13. http://www.evaluategroup.com/public/reports/EvaluatePharma-Orphan-Drug-Report-2015.aspx



Manic Mice: A Model Of Bipolar Disorder



Bipolar disorder falls into a category of psychopathological conditions known as affective disorders. These conditions manifest themselves with  inappropriate and disproportionate exaggerations in mood state. Bipolar disorder itself consists of the swinging between major depressive and manic episodes. The manic episodes of bipolar disorder are the distinguishing factor that enable diagnosis. In many individuals however, manic episodes occur infrequently making diagnosis challenging. As a result, many patients are first diagnosed with depression and this leads to problems with treatment.

Circadian Rhythms and Bipolar Disorder

Patients with bipolar disorder suffer from disturbances in their circadian rhythms. In depressive episodes insomnia or hypersomnia are common factors, and in manic episodes there is a decreased “need for sleep”. The rhythm of sleep is also altered, in particular REM and slow wave stages of sleep. The normal rhythms of activity, hormonal secretions and appetite are also affected. Indeed the normalization of the sleep/wake cycle and exogenous zeitgebers plays an important part in treating many individuals suffering with the illness (Plante 2008). Recently SNPs (signal nucleotide polymorphisms) have been identified in genes that encode crucial components of our endogenous pacemakers associated with mood disorders (Benedetti 2008).  In addition to this, lithium and valproate, the most common mood stabilizing treatments both have known targets and effects in circadian rhythm biology. Lithium for example has been shown in many organisms to lengthen the circadian day and valproate to alter the expression of several circadian proteins.

Animal model of mania

CLOCK is a protein that is thought to play an important part in the molecular feedback mechanisms that make up our endogenous pacemaker. Described in this publication is a mouse model in which CLOCK was mutated to inhibit its interaction with BMAL1, its transcription regulatory complex partner. In the original paper several tests were employed to demonstrate that the mice exhibited different diagnostic criteria of mania (Roybal 2007).  One symptom of mania in humans is feelings of extreme euphoria. In mice this was examined by assessing helplessness in forced swim experiments. Positively the results indicated less helplessness in the mutants. Anxiety tests were also utilized and results were indicative of this second symptom of mania. The mutant mice also show a greater preference for rewarding stimuli, similar to the manic states in bipolar. This was examined by assessing the level of intracranial self-stimulation to the medial forebrain bundle. Finally disrupted circadian rhythms, hyperactivity and decreased sleep were also observed in the mice. Perhaps the most intriguing part of this model is the lithium sensitivity. Treatment with lithium was shown to ameliorate the mood-related effects of the mutation to wild type levels (in the helplessness and anxiety tests).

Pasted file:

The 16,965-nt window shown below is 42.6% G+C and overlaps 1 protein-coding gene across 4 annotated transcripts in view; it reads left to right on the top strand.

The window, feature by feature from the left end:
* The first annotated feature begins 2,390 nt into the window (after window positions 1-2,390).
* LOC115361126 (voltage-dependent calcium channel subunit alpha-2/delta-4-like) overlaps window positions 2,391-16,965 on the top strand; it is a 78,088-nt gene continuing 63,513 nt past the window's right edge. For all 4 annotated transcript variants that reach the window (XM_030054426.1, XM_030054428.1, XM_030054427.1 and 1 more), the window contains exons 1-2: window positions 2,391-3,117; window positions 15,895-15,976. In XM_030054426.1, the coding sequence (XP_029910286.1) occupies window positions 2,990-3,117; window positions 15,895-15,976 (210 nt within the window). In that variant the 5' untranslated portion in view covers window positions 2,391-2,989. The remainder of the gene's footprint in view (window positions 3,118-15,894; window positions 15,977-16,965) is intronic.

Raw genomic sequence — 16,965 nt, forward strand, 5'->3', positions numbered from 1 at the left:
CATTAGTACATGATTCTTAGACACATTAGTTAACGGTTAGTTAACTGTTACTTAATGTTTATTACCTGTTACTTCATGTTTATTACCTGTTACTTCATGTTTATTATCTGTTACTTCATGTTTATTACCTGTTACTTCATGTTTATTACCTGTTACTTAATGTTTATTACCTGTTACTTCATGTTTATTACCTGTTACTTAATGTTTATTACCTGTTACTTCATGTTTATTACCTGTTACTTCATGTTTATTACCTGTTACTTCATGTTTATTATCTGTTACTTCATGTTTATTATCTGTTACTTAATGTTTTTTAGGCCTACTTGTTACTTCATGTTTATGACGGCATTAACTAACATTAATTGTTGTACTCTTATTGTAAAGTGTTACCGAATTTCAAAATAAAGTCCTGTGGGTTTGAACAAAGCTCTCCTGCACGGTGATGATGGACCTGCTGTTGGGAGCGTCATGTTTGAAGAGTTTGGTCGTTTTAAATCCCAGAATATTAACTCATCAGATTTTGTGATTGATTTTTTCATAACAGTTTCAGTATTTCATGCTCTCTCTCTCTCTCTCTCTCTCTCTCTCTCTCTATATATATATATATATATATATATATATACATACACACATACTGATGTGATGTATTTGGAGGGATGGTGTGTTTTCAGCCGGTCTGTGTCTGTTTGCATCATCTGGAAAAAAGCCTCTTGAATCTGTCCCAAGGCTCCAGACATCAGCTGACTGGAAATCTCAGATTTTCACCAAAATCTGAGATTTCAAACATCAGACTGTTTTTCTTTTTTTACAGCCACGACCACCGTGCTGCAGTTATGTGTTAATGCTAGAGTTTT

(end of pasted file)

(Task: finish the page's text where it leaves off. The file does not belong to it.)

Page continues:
Evaluation (My Thoughts)

One major weakness in this model is the identification of CLOCK null mutant mice that exhibit normal circadian functioning (Jason 2006). This suggests that the CLOCK 19 mice dysfunction may result from new functions of the mutant CLOCK or a desynchronization of function or parallel function of CLOCK, with the mutations failing to completely inhibit CLOCKs function.

There is no evidence that suggests that mutations in the circadian system are required for the development of bipolar disorder in humans and therefore it could be argued that this model lacks any relevance to the human condition.

Bipolar disorder is more complex that the behavior displayed by these mice, which exhibit no cycling between mood states. These mice are at best a model of constant mania but their utility in predicting therapeutic efficacy remains unclear. At worst this model has no biological relevance for bipolar disorder. The observed influence of lithium in alleviating the effects of the mutation may be attributed to its intrinsic polypharmacology. In addition, in this study lithium was not able to restore all behavioral phenomena to wild type levels.